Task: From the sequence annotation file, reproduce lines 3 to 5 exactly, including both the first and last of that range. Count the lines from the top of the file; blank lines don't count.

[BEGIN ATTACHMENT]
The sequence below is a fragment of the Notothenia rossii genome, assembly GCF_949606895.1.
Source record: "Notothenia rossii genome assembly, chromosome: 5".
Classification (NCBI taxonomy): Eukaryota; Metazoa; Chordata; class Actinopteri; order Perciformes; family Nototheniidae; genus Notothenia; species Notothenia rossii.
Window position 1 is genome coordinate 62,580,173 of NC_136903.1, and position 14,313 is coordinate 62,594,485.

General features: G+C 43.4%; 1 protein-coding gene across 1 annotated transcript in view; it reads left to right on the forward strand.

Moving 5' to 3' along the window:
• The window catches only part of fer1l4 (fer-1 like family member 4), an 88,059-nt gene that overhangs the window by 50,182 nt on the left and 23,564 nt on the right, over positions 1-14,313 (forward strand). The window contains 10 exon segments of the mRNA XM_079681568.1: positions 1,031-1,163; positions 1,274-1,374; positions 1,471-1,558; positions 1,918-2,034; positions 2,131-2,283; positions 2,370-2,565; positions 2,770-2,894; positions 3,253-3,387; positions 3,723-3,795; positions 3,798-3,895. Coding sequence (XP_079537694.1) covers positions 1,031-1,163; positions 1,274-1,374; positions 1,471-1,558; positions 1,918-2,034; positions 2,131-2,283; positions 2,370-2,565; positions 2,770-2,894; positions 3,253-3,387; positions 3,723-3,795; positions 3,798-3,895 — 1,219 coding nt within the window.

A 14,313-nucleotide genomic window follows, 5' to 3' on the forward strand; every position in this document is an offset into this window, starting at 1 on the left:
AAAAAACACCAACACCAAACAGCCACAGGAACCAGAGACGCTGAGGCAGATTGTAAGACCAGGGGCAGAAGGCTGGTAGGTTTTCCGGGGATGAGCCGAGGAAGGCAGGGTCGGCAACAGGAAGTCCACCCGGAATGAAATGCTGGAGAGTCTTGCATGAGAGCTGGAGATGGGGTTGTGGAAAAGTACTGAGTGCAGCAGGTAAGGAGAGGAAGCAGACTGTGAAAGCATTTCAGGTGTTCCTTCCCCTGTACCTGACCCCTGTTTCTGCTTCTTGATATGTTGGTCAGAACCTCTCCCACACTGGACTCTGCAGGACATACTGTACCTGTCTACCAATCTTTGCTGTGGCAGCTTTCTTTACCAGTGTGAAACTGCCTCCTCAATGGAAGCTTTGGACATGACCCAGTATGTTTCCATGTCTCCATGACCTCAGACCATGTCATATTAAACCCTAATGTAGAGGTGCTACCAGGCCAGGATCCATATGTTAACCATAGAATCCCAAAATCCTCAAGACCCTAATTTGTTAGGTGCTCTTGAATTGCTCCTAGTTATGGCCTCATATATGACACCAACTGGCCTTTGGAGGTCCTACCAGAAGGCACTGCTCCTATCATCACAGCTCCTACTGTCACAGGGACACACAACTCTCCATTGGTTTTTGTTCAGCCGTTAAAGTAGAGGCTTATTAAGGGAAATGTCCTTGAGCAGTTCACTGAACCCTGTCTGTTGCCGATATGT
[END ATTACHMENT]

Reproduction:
Classification (NCBI taxonomy): Eukaryota; Metazoa; Chordata; class Actinopteri; order Perciformes; family Nototheniidae; genus Notothenia; species Notothenia rossii.
Window position 1 is genome coordinate 62,580,173 of NC_136903.1, and position 14,313 is coordinate 62,594,485.

General features: G+C 43.4%; 1 protein-coding gene across 1 annotated transcript in view; it reads left to right on the forward strand.